There are days when you feel like you could run forever and days when you can't muster the motivation to even step out the door. I have learned to love this part of the ride when I am training for a marathon and to respect that it comes with the territory.
During the last month, however, I have been on a roller coaster ride unlike anything I've ever experienced before. I've had difficulty finishing my runs and have bonked—or crashed—on almost all of my long runs.
I've had a difficult time keeping up with friends on group runs and have had to walk up many hills. I've been feeling like a beginner—like someone who hasn't run much before. My mind wants to go but my body just can't.
I knew something was up, so I got a blood test and found out that I was anemic, or deficient in iron. The iron deficiency impacts how quickly blood moves through my body, which explains my shortness of breath, the difficulty I've had running, and my fatigue in general.
I've been on iron supplements for about two weeks now and am slowly starting to feel like my old self again. If I continue with my supplements, my iron stores are likely to be at the low range of normal by the time I toe the line at the Boston Marathon.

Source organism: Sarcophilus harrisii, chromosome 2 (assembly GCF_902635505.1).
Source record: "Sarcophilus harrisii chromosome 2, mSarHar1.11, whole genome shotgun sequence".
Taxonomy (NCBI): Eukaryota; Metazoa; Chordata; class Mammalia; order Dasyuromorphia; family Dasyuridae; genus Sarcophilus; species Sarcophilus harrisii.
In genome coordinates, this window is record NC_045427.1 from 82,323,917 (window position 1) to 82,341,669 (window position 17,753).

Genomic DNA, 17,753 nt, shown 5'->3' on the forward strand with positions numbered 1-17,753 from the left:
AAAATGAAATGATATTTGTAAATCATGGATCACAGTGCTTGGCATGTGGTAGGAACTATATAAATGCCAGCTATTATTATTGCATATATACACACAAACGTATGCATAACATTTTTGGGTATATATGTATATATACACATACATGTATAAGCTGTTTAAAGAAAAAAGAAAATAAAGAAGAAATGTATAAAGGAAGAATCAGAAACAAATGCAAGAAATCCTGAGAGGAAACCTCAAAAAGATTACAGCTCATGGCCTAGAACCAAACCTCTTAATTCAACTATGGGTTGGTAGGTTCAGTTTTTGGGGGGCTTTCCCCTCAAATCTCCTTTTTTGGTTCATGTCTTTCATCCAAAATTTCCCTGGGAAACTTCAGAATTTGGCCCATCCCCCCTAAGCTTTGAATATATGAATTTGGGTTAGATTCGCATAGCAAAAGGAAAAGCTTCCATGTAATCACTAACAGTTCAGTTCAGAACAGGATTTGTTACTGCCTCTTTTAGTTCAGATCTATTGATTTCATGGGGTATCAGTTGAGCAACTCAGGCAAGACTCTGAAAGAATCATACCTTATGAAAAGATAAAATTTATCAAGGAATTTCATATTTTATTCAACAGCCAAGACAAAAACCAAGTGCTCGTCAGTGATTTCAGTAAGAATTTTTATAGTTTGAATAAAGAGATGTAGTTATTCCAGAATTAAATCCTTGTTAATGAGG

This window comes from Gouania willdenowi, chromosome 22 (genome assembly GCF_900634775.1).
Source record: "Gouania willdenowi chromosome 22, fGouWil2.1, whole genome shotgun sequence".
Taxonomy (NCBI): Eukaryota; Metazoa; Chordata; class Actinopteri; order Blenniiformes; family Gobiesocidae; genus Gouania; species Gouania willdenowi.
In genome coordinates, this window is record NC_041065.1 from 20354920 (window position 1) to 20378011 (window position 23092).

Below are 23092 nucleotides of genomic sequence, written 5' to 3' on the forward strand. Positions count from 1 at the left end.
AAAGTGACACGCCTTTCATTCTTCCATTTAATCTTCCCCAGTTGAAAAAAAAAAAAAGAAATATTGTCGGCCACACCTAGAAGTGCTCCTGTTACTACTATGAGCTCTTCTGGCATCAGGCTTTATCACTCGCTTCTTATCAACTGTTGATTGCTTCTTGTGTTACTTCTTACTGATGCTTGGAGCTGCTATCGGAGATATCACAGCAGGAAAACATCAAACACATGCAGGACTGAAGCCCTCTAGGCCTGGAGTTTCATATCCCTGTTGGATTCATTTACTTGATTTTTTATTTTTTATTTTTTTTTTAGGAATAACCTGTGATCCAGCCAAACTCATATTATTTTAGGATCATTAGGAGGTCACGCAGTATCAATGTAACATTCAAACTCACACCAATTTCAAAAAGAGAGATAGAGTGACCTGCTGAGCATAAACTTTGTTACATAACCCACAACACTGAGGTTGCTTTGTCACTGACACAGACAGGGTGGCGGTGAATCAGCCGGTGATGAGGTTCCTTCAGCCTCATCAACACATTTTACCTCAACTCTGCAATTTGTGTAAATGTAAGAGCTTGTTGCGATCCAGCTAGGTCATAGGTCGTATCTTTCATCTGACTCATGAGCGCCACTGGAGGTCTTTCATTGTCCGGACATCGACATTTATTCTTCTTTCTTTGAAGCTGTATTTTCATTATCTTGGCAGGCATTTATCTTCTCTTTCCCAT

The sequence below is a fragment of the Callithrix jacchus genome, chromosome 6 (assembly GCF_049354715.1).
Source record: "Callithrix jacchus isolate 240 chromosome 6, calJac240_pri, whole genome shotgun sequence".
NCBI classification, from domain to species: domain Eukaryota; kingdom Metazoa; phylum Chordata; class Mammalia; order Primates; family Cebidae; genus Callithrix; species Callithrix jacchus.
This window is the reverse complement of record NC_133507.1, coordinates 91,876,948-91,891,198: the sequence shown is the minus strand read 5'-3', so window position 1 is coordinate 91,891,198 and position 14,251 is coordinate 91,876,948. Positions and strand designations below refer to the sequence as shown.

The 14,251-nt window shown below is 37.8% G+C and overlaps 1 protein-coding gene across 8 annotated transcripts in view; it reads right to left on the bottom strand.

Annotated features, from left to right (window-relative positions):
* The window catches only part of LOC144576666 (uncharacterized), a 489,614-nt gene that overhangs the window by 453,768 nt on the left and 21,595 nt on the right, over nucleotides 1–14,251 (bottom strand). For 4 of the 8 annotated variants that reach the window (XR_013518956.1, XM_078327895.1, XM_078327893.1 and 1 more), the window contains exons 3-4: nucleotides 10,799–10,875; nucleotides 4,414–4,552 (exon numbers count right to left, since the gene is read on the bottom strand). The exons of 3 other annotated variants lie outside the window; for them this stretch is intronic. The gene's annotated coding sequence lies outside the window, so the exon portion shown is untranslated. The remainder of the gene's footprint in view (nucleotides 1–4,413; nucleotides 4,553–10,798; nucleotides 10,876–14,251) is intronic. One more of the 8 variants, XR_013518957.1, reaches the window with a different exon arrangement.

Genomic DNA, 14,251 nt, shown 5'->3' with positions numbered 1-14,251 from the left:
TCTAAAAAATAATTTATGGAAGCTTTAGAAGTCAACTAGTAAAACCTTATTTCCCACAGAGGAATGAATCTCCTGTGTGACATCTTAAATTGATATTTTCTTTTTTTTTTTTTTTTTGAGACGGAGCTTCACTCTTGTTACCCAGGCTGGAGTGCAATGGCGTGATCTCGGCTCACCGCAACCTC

I believe things like this happen for a reason. This experience has made me realize several things that allow me to work better with others:
- It made me reflect upon what it's like for someone to start running who has never done it before.
- It made me realize how difficult it can be to stay positive about exercising, yourself and your performance—something I've trained my mind to do because I know it helps me perform to my potential.
During this recent low, I struggled to stay positive. In life and training, you will also experience ups and downs. Things don't always go as planned. Here are a few tips to help you manage those highs and lows:
1. Expect both highs and lows.
This is true in life, and in sport specifically. If you realize that every day cannot and will not be perfect, you will be able to brush off the bad days more easily. I tell my clients to have a short-term memory when it comes to a bad workout, race or performance. Instead, focus and remember the good workouts, races and performances because that will build confidence.